Time to Focus on Your Family Health History

Learning your family health history is one easy step people can take to improve their own wellness.
Learning your family health history is one easy step people can take to improve their own wellness.

In this holiday season, everyone should take the opportunity to begin (or continue) discussions with extended family about health and wellness.

At Duke, Dr. Geoffrey Ginsburg, director of the Duke Center for Applied Genomics and Precision Medicine, and Dr. Lori Orlando, associate director for the center, are leading a study funded by the National Human Genome Research Institute that streamlines the process for obtaining family health history information from patients and using it to help them identify conditions at which they might be at risk. Central to this study is the Duke-developed MeTree software program.  

MeTree is a web-based family and personal health history collection and clinical decision support program that gathers information directly from patients. It collects personal history on medical conditions, diet, exercise, smoking, vital signs and laboratory data in addition to family health history to calculate various health-risk scores and assess risk for 20 cancers, 14 hereditary cancer and cardiovascular syndrome and 21 other conditions.

“MeTree is an innovation in assessing genetic risk – risk of disease that runs in families – and is revolutionary in its ability to provide this information to both patients and providers in order for focused health promoting interventions to take place at the time of the visit,” Ginsburg said.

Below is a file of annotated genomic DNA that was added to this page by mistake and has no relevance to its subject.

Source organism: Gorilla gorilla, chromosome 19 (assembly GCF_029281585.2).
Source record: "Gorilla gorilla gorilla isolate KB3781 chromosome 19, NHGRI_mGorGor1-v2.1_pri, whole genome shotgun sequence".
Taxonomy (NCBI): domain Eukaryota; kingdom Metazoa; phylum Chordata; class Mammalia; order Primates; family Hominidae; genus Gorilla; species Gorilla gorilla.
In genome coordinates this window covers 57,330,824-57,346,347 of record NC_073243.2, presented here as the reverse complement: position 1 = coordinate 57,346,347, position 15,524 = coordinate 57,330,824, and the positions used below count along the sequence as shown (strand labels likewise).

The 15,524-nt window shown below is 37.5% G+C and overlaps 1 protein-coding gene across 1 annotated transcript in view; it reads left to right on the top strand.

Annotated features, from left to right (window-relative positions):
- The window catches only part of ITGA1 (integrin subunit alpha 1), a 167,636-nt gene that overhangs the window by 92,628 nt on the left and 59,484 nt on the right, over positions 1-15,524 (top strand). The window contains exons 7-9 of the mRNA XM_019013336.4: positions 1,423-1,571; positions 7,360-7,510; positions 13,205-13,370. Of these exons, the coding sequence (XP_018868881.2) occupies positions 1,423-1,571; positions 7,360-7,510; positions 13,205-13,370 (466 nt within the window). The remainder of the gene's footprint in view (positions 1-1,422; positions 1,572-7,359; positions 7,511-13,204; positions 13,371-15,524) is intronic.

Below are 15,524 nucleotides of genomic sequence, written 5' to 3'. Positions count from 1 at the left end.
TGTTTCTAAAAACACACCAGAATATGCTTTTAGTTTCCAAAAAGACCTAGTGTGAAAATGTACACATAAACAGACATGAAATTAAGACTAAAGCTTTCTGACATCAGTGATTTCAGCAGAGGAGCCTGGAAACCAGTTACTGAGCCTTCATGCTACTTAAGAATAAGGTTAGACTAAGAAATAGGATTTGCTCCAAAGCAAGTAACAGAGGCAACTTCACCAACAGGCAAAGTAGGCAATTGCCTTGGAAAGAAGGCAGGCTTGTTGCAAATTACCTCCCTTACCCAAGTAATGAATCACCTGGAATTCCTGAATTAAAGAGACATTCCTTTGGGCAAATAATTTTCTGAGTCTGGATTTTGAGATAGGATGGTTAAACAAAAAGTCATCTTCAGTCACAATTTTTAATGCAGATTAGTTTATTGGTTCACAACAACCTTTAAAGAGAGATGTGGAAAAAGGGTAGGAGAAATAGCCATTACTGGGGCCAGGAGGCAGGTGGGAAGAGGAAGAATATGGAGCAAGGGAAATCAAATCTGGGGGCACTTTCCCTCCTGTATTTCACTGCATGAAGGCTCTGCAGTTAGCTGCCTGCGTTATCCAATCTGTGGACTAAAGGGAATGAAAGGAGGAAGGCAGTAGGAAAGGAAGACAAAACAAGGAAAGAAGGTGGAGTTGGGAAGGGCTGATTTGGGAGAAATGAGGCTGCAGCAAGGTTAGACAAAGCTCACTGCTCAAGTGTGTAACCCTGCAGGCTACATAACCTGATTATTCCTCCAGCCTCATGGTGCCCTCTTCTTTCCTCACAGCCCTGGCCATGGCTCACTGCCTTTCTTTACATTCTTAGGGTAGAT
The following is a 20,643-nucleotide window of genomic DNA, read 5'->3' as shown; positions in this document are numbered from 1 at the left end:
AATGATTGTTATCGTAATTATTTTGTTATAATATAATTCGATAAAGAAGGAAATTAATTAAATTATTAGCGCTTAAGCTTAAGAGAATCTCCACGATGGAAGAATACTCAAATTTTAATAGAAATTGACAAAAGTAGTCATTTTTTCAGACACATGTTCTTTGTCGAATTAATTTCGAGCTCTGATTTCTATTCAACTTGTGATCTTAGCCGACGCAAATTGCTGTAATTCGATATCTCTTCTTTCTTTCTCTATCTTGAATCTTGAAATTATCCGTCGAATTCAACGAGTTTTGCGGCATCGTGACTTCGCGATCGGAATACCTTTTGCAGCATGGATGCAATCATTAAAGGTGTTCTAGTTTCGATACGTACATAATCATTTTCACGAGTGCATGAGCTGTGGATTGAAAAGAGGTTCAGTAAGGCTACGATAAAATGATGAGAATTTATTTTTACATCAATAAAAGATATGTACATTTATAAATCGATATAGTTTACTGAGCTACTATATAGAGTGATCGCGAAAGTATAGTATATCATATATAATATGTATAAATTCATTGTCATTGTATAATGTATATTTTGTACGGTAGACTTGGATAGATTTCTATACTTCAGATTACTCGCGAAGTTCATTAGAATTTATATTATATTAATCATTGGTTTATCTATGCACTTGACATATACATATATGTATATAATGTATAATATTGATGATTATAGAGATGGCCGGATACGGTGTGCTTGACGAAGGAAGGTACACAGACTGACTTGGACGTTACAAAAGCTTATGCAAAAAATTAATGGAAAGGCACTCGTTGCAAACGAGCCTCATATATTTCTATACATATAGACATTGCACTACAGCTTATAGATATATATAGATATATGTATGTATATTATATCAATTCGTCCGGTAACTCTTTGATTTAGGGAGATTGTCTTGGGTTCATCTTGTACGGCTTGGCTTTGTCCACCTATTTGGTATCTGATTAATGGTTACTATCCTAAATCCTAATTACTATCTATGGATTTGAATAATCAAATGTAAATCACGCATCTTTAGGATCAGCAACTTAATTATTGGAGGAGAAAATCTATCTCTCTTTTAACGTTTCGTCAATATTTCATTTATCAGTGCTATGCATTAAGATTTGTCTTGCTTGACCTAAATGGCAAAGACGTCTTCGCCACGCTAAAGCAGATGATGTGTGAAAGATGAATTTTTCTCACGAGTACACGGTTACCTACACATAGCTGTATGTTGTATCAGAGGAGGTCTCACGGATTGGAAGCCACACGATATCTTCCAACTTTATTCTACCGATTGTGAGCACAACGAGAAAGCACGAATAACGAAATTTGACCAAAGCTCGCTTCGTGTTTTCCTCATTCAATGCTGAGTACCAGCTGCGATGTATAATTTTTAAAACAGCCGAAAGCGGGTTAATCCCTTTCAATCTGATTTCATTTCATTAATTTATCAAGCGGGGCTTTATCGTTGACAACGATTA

MeTree is being studied in five national health care systems, including Duke, and will soon be available for all of Duke patients. The goal for MeTree is to help document and provide a risk assessment for the diseases and conditions that run in families.

“It’s been amazing to see how such a simple concept – family history – can provide such valuable information to patients and their families.  Before beginning my work with MeTree I thought I was doing a great job collecting and using family history for risk assessment, now I realize I was not using it to its fullest extent and it’s transformed how I practice,” Orlando said.

In the meantime, the Surgeon General’s online tool “My Family Health Portrait” can help people compile, print and share family health history with relatives and family doctors. Visit the Duke Center for Applied Genomics and Precision Medicine to learn more about family health histories and MeTree.

“My goal over the past year has been to have the family history for most of my patients completed at least involving all first degree relatives,” said Dr. Bruce Peyser, one of the providers who is participating in the Family Health History study at the Pickett Road Clinic, where he also is the medical director. “This tool will be helpful to colleagues within Duke who might not have the time or perspective to obtain and collate that data. I did not find that this caused extra work or took much extra time – in fact it saved time and provided me valuable information for my practice.”